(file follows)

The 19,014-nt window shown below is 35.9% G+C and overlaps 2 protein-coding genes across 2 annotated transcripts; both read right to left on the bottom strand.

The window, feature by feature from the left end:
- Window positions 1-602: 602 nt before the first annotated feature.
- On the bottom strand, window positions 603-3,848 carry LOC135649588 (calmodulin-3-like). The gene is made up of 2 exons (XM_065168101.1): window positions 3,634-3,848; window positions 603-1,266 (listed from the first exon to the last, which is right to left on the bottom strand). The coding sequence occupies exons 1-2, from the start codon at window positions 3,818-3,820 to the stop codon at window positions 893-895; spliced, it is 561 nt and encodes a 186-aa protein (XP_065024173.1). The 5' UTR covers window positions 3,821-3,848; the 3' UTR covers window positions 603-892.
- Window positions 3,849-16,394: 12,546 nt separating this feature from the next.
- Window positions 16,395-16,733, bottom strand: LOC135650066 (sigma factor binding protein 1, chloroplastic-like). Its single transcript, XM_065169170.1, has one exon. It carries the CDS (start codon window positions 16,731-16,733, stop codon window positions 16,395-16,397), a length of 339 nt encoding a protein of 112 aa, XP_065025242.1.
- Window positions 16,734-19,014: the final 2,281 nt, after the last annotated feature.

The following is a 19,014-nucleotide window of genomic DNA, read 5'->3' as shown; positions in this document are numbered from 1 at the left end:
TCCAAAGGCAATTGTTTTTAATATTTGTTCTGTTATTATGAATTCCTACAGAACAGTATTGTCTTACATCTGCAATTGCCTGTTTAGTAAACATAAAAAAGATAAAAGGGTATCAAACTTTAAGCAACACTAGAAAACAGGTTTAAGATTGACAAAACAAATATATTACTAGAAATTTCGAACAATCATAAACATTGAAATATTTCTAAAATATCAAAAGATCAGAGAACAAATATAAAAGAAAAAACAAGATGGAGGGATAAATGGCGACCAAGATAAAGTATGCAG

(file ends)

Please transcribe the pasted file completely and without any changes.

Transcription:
The 19,014-nt window shown below is 35.9% G+C and overlaps 2 protein-coding genes across 2 annotated transcripts; both read right to left on the bottom strand.

The window, feature by feature from the left end:
- Window positions 1-602: 602 nt before the first annotated feature.
- On the bottom strand, window positions 603-3,848 carry LOC135649588 (calmodulin-3-like). The gene is made up of 2 exons (XM_065168101.1): window positions 3,634-3,848; window positions 603-1,266 (listed from the first exon to the last, which is right to left on the bottom strand). The coding sequence occupies exons 1-2, from the start codon at window positions 3,818-3,820 to the stop codon at window positions 893-895; spliced, it is 561 nt and encodes a 186-aa protein (XP_065024173.1). The 5' UTR covers window positions 3,821-3,848; the 3' UTR covers window positions 603-892.
- Window positions 3,849-16,394: 12,546 nt separating this feature from the next.
- Window positions 16,395-16,733, bottom strand: LOC135650066 (sigma factor binding protein 1, chloroplastic-like). Its single transcript, XM_065169170.1, has one exon. It carries the CDS (start codon window positions 16,731-16,733, stop codon window positions 16,395-16,397), a length of 339 nt encoding a protein of 112 aa, XP_065025242.1.
- Window positions 16,734-19,014: the final 2,281 nt, after the last annotated feature.

The following is a 19,014-nucleotide window of genomic DNA, read 5'->3' as shown; positions in this document are numbered from 1 at the left end:
TCCAAAGGCAATTGTTTTTAATATTTGTTCTGTTATTATGAATTCCTACAGAACAGTATTGTCTTACATCTGCAATTGCCTGTTTAGTAAACATAAAAAAGATAAAAGGGTATCAAACTTTAAGCAACACTAGAAAACAGGTTTAAGATTGACAAAACAAATATATTACTAGAAATTTCGAACAATCATAAACATTGAAATATTTCTAAAATATCAAAAGATCAGAGAACAAATATAAAAGAAAAAACAAGATGGAGGGATAAATGGCGACCAAGATAAAGTATGCAG